Vision loss and depression
By Dr. Judith Riley, Vision Rehabilitation Optometrist at the NewView Low Vision Clinic in Tulsa, Oklahoma
One thing that seems to be a common thread in our older macular degeneration patients is the presence of depression. Loss of vision leads to loss of joy. As vision loss progresses, the patient must deal with the loss of leisure activities, the loss of independence and the loss of self-confidence.
At NewView, our patients are all screened for depression when they start their Vision Rehabilitation program. We find that about 30% are depressed. Some have already been diagnosed, as evident by their use of anti-depressants. Some patients and their family members are unaware of the depression they have and have accepted it as normal aging. This depression can be a roadblock that prevents them from learning new ways to cope with their vision loss.
My vision evaluation is designed to show the patient the vision potential they still have, not what they have lost. At the first exam, my goal is to identify the potential vision they have through a good refraction, use of good lighting, identification of the eccentric viewing needed and a demonstration of magnification. This prepares the patient for the start of Vision Rehabilitation.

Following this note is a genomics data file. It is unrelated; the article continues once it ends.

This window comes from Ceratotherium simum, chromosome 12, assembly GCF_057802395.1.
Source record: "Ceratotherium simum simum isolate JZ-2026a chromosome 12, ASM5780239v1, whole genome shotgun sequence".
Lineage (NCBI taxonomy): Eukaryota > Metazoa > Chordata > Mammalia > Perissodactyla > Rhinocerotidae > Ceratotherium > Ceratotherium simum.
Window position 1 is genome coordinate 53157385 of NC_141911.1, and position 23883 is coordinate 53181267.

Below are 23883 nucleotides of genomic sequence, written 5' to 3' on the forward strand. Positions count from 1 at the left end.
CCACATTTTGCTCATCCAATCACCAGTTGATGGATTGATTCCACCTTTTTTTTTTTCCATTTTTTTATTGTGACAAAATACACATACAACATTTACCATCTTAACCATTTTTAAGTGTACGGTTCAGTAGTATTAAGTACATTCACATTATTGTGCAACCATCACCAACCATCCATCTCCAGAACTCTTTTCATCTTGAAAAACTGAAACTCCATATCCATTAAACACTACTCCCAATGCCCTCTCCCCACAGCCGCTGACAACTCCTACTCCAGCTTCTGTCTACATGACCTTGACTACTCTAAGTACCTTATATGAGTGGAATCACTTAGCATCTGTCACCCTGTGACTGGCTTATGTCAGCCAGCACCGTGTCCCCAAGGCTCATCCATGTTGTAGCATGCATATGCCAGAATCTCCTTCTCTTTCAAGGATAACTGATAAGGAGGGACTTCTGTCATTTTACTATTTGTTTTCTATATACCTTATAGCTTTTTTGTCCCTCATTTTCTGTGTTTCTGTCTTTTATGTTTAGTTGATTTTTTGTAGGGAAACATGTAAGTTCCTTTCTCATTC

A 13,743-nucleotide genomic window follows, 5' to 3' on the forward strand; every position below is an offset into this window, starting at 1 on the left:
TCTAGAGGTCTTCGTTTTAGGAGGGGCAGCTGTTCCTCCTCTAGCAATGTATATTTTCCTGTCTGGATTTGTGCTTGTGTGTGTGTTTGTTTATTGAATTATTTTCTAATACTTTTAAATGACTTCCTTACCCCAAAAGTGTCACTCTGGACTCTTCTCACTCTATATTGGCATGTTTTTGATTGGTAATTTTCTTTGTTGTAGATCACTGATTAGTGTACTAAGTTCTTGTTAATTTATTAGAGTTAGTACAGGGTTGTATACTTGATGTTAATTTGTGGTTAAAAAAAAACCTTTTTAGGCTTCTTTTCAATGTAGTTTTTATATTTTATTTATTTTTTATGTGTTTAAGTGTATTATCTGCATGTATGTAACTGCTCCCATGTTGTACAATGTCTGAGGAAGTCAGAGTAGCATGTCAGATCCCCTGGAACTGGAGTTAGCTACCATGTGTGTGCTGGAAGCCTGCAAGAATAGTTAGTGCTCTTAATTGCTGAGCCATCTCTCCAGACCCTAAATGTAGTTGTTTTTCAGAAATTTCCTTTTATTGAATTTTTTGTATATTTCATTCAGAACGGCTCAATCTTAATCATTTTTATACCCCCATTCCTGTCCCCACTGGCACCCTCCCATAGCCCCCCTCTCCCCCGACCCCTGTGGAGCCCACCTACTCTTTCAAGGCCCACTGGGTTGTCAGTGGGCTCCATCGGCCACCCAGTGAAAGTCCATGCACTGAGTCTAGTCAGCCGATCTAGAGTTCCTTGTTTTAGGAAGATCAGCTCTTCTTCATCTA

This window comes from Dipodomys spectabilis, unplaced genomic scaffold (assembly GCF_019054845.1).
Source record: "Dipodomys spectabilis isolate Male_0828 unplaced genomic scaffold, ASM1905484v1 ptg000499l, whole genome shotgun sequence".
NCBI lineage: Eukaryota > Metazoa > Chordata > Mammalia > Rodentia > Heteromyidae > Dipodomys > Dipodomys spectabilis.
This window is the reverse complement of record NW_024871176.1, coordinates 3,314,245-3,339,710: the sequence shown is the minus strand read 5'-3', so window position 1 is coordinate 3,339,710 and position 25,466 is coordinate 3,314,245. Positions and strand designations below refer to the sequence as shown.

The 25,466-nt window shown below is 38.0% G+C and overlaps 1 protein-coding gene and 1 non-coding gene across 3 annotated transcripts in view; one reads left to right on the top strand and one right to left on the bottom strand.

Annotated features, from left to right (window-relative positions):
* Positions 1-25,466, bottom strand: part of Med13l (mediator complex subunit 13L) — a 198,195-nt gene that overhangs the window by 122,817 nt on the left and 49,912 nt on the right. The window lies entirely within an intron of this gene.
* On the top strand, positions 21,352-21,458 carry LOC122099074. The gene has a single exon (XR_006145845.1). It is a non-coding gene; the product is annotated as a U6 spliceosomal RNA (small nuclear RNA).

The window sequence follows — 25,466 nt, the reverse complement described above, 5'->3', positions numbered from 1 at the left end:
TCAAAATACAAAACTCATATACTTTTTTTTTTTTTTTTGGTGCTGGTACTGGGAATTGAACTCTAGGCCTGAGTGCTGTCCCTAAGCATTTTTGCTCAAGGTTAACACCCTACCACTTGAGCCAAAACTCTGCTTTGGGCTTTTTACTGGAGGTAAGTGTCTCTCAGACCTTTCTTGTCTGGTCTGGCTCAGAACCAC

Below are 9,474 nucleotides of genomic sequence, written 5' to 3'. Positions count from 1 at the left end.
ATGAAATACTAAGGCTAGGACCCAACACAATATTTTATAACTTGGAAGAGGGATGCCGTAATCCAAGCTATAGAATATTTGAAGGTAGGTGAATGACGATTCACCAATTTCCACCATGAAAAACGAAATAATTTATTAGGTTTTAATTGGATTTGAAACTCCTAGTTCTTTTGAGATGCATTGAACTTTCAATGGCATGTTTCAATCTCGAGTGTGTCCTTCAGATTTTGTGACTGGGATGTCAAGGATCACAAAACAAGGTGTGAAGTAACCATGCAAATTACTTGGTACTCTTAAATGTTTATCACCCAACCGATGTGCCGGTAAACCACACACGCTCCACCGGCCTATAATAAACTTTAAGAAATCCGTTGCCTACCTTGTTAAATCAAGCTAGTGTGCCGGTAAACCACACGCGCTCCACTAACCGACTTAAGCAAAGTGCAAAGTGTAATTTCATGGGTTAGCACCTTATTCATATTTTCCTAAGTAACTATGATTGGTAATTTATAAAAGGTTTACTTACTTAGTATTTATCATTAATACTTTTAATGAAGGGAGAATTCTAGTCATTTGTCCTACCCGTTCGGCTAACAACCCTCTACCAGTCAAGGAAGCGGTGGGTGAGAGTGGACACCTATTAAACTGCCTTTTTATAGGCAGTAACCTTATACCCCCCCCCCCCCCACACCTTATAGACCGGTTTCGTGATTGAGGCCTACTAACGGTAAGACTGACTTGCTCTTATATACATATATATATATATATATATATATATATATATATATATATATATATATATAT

Our team approach using occupational therapy, orientation, and mobility specialists, and assistive technology trainers provides something for everyone with vision loss. I sometimes feel like I work in the alphabet soup world as I tell people you need OT, OM, and AT to get you back to functioning well.
After making our plan, we implement it with office and home visits. Each plan is specific to the needs of that patient. Some services are covered by insurance, especially Occupational Therapy. Some services are not. As NewView is a nonprofit, we can provide many of the needed services through grants and donations.
The VITAL study, Low Vision Depression Prevention Trial in Age-Related Macular Degeneration, demonstrated Vision Rehabilitation reduced the incidence of severe depression in high-risk AMD patients with low vision. This has been my observation as I follow my patients’ pre- and post-rehabilitation. I love visiting the patient on a return visit as they work with the therapist and observe the change in their behavior. We are not just a clinic that provides vision care, we provide hope.